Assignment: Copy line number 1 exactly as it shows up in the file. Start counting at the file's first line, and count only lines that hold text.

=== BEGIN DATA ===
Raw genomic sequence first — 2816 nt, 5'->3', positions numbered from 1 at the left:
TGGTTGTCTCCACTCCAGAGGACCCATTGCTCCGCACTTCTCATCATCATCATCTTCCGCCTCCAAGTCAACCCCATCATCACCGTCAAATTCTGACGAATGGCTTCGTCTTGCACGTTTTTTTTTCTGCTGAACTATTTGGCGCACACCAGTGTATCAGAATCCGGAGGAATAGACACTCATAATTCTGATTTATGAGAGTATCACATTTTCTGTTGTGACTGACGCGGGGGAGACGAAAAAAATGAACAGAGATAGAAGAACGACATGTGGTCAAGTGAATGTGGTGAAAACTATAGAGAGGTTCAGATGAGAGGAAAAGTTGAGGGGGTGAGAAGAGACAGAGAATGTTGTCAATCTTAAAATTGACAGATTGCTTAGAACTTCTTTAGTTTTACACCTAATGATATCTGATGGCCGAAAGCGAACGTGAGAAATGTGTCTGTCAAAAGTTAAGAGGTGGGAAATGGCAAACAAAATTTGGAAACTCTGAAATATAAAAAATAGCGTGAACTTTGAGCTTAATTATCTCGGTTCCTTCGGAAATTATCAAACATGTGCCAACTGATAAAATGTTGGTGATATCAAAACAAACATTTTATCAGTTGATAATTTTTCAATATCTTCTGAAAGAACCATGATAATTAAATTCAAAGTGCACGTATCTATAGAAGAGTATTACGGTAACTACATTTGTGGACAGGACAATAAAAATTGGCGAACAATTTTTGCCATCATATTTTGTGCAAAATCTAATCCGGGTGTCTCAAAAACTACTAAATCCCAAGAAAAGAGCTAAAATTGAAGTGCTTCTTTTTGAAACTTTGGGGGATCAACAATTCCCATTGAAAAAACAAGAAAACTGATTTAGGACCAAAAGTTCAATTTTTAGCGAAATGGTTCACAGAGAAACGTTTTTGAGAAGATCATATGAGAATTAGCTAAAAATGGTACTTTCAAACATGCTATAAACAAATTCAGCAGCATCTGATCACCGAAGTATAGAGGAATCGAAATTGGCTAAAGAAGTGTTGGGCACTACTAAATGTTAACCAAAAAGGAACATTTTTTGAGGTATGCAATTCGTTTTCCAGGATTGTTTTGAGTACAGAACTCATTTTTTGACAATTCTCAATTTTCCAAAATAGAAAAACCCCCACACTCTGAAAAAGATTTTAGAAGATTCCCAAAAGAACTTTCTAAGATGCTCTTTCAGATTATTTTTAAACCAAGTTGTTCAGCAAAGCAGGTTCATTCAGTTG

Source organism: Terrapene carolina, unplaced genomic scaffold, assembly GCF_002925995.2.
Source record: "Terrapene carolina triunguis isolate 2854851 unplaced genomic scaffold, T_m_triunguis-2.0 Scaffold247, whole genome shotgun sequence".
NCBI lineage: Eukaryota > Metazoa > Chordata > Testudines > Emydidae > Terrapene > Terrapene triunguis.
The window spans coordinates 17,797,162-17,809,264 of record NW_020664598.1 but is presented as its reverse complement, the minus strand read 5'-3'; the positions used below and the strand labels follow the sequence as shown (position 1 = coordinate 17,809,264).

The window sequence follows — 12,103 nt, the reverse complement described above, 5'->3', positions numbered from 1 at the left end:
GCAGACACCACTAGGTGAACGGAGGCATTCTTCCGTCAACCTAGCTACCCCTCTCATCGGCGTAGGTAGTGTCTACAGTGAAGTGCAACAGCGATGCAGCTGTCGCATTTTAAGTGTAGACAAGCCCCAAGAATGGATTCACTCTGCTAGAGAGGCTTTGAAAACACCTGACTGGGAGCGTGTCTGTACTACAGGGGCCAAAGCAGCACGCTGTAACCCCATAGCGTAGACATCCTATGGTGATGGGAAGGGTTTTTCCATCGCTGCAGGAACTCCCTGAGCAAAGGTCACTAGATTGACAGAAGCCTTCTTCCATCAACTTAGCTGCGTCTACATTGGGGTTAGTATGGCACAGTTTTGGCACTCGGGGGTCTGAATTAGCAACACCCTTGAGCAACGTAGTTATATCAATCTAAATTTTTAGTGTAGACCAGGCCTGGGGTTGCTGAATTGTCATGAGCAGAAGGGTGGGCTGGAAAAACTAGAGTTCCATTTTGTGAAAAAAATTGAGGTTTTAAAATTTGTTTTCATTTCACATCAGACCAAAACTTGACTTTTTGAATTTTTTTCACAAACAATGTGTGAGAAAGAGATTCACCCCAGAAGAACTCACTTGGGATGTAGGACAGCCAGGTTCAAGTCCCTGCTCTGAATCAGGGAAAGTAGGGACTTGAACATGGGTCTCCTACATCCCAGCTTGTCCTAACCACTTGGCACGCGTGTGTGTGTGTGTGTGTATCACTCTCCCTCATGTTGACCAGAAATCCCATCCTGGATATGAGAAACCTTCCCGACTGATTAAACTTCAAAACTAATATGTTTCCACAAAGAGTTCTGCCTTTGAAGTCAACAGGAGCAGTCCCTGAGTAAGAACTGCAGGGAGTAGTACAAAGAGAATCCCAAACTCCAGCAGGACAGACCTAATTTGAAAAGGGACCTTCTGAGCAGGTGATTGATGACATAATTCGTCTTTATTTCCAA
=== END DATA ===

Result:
Raw genomic sequence first — 2816 nt, 5'->3', positions numbered from 1 at the left: